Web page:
assume command. The privateer captain would then place a small contingent of
his men on board the captured vessel to command it back to the nearest American
port. The captain and officers of the captured vessel would be placed under
cabin arrest on their own vessel, while the privateer commanders quickly sailed
for the closest friendly port. On these trips, the English crew continued to
sail the ship, under the command of the privateer contingent. These privateers
would load all available sidearms, and keep them in a locked room on the poop
deck. In the case of an attempted mutiny, the privateers could take the high
ground of the poop deck and fire repeatedly on the mutinous crew. The privateer
vessel would commandeer the majority of the English ship's provisions, with the
logic that the captured vessel was headed for the nearest port and would not
need them. By this method the privateers found sustenance. Many a privateer
voyage was cut short because provisions were running low and either no capture
had been made, or a capture had insufficient food and water. It was not
uncommon for a privateer to capture multiple British ships on one voyage, (the
record being twenty-eight!), and so the surplus of men was necessary to man
captured vessels.
The mutiny of prisoners was a very real and common danger. Many privateers
who took too many prisoners or under-staffed a capture were the victims of
viscous mutinies. The case of the sloop Eagle sailing out of Connecticut
illustrates this. A six gun ship, the Eagle had captured seven British vessels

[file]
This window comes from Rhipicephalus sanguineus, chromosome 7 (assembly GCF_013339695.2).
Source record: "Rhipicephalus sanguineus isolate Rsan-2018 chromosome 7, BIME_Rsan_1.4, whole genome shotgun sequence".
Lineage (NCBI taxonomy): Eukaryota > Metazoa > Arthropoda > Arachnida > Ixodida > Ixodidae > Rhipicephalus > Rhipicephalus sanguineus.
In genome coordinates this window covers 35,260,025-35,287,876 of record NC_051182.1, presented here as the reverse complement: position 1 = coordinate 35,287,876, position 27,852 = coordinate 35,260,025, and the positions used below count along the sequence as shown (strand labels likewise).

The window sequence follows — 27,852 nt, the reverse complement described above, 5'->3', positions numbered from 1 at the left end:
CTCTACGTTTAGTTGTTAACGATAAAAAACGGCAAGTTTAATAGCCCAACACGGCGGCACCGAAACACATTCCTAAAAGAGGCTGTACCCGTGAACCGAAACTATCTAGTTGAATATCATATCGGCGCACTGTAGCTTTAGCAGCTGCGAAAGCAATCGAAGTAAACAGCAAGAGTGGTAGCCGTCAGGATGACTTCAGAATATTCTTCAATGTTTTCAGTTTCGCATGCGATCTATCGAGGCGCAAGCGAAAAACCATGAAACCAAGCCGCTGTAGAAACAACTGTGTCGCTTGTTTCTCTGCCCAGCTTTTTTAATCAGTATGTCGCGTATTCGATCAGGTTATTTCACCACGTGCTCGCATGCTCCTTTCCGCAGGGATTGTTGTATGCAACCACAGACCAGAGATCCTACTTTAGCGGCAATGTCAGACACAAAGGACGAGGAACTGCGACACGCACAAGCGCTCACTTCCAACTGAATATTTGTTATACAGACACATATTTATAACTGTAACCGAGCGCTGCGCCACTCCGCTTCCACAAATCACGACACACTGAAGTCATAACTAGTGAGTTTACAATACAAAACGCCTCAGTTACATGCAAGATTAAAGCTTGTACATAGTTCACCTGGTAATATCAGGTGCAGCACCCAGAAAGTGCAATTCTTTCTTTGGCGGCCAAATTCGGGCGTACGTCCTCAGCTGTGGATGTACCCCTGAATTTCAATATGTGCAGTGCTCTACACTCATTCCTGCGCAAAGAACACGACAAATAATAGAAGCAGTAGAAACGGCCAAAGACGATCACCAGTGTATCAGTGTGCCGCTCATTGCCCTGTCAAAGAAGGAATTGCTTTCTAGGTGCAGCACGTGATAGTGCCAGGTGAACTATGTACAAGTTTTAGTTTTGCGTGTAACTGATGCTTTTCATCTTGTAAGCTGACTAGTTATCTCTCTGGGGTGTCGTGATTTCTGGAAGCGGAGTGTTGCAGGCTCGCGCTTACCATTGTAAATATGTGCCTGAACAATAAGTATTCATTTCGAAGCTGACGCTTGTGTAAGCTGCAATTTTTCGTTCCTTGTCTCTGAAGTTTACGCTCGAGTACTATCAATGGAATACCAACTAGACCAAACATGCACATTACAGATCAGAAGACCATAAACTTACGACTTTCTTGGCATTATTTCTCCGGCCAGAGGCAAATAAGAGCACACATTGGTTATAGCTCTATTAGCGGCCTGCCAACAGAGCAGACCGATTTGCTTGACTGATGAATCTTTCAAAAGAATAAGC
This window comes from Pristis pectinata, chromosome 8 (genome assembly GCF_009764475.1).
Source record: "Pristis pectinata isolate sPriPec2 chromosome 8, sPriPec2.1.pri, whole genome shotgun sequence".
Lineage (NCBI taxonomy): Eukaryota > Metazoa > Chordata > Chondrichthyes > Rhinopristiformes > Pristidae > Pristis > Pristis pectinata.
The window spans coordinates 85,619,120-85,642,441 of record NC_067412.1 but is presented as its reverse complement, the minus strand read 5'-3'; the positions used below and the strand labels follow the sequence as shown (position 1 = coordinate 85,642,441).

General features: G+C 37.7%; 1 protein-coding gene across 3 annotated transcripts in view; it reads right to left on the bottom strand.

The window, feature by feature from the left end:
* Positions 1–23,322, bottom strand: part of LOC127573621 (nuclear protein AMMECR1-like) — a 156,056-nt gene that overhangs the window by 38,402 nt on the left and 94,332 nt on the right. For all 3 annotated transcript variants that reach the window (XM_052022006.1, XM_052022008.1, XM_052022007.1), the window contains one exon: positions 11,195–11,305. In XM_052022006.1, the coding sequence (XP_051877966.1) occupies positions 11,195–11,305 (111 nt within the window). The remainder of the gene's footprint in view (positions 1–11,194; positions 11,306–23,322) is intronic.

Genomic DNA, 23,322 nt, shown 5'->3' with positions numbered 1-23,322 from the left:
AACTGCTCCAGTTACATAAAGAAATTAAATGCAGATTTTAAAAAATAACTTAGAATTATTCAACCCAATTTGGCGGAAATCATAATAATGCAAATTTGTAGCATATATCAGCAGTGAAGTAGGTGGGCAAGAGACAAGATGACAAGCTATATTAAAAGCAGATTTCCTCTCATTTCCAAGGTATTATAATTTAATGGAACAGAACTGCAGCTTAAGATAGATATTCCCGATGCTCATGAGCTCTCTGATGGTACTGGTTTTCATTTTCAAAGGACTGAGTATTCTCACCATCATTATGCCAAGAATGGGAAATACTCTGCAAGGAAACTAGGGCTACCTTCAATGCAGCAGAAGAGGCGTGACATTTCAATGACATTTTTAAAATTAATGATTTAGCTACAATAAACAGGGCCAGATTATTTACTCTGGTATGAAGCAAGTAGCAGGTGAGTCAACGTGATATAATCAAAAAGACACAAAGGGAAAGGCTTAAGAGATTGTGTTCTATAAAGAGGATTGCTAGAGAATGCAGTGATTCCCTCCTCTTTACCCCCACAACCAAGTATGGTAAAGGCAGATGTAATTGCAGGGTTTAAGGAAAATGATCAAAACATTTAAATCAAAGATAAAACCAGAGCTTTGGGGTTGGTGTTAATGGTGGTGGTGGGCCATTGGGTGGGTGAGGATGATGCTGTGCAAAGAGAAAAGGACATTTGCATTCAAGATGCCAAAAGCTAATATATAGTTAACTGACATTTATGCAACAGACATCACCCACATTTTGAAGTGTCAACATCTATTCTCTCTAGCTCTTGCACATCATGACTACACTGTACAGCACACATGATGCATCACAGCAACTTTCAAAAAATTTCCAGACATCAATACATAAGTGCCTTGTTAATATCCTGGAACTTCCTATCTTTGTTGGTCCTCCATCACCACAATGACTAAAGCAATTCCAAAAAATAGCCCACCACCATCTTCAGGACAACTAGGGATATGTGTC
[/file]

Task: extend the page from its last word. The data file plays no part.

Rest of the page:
on one trip. Her complement was reduced to fifteen, and she had taken many
prisoners aboard. When an opportunity presented itself the British seamen
turned on their captors, overpowered them, and killed all but two boys. A
rule of thumb in the privateering profession was to never capture more ships
than the number of cannons you had on your own ship. If a privateer had six
guns, then he should capture no more than six ships on a single voyage. In fact,
that accomplishment was considered the pinnacle of success for a privateer
voyage.
These captured vessels were the primary reason upward mobility was so
possible. A captain might return to port with a total of three captured ships
on one voyage. He began his adventures as an employee of the investors who
furnished him with his original ship and crew. When divvying the spoils, it was
not uncommon for a privateer captain to request one of the captured ships for
the bulk of his compensation. He could take this ship, hire the best men from